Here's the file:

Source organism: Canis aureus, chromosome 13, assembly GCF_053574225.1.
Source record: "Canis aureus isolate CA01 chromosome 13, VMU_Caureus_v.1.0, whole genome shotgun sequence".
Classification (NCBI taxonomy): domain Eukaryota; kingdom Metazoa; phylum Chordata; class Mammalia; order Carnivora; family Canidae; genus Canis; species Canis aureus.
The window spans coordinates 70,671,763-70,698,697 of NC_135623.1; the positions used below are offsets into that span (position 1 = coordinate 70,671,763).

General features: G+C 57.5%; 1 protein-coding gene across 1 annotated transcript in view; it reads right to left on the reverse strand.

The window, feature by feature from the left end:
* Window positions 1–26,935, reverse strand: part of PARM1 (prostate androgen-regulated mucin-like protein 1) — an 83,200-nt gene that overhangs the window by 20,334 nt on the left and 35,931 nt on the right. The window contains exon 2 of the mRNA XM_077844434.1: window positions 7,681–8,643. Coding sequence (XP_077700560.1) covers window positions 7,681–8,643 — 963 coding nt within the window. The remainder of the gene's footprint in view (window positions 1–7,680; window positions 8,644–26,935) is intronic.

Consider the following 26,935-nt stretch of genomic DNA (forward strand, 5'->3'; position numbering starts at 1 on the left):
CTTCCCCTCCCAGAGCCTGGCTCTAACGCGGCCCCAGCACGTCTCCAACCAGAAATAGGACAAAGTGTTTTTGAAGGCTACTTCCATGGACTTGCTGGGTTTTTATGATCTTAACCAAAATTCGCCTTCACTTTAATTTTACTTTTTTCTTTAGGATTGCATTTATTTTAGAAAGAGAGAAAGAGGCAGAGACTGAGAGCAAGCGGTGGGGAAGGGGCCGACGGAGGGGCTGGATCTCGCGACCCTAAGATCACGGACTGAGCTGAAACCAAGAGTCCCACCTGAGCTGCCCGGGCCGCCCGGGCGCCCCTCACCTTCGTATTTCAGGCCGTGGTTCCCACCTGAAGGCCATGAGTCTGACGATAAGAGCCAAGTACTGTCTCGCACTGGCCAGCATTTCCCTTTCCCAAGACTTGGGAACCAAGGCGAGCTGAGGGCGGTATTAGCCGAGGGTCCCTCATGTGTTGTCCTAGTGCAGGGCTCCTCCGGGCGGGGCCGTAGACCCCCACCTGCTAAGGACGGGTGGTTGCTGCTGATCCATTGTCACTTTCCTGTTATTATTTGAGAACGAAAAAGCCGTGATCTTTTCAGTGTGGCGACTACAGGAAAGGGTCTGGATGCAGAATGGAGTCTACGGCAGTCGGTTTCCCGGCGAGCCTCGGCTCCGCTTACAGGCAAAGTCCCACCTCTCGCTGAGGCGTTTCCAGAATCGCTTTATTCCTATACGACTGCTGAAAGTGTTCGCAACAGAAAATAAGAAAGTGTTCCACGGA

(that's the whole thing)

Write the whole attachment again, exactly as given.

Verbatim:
Source organism: Canis aureus, chromosome 13, assembly GCF_053574225.1.
Source record: "Canis aureus isolate CA01 chromosome 13, VMU_Caureus_v.1.0, whole genome shotgun sequence".
Classification (NCBI taxonomy): domain Eukaryota; kingdom Metazoa; phylum Chordata; class Mammalia; order Carnivora; family Canidae; genus Canis; species Canis aureus.
The window spans coordinates 70,671,763-70,698,697 of NC_135623.1; the positions used below are offsets into that span (position 1 = coordinate 70,671,763).

General features: G+C 57.5%; 1 protein-coding gene across 1 annotated transcript in view; it reads right to left on the reverse strand.

The window, feature by feature from the left end:
* Window positions 1–26,935, reverse strand: part of PARM1 (prostate androgen-regulated mucin-like protein 1) — an 83,200-nt gene that overhangs the window by 20,334 nt on the left and 35,931 nt on the right. The window contains exon 2 of the mRNA XM_077844434.1: window positions 7,681–8,643. Coding sequence (XP_077700560.1) covers window positions 7,681–8,643 — 963 coding nt within the window. The remainder of the gene's footprint in view (window positions 1–7,680; window positions 8,644–26,935) is intronic.

Consider the following 26,935-nt stretch of genomic DNA (forward strand, 5'->3'; position numbering starts at 1 on the left):
CTTCCCCTCCCAGAGCCTGGCTCTAACGCGGCCCCAGCACGTCTCCAACCAGAAATAGGACAAAGTGTTTTTGAAGGCTACTTCCATGGACTTGCTGGGTTTTTATGATCTTAACCAAAATTCGCCTTCACTTTAATTTTACTTTTTTCTTTAGGATTGCATTTATTTTAGAAAGAGAGAAAGAGGCAGAGACTGAGAGCAAGCGGTGGGGAAGGGGCCGACGGAGGGGCTGGATCTCGCGACCCTAAGATCACGGACTGAGCTGAAACCAAGAGTCCCACCTGAGCTGCCCGGGCCGCCCGGGCGCCCCTCACCTTCGTATTTCAGGCCGTGGTTCCCACCTGAAGGCCATGAGTCTGACGATAAGAGCCAAGTACTGTCTCGCACTGGCCAGCATTTCCCTTTCCCAAGACTTGGGAACCAAGGCGAGCTGAGGGCGGTATTAGCCGAGGGTCCCTCATGTGTTGTCCTAGTGCAGGGCTCCTCCGGGCGGGGCCGTAGACCCCCACCTGCTAAGGACGGGTGGTTGCTGCTGATCCATTGTCACTTTCCTGTTATTATTTGAGAACGAAAAAGCCGTGATCTTTTCAGTGTGGCGACTACAGGAAAGGGTCTGGATGCAGAATGGAGTCTACGGCAGTCGGTTTCCCGGCGAGCCTCGGCTCCGCTTACAGGCAAAGTCCCACCTCTCGCTGAGGCGTTTCCAGAATCGCTTTATTCCTATACGACTGCTGAAAGTGTTCGCAACAGAAAATAAGAAAGTGTTCCACGGA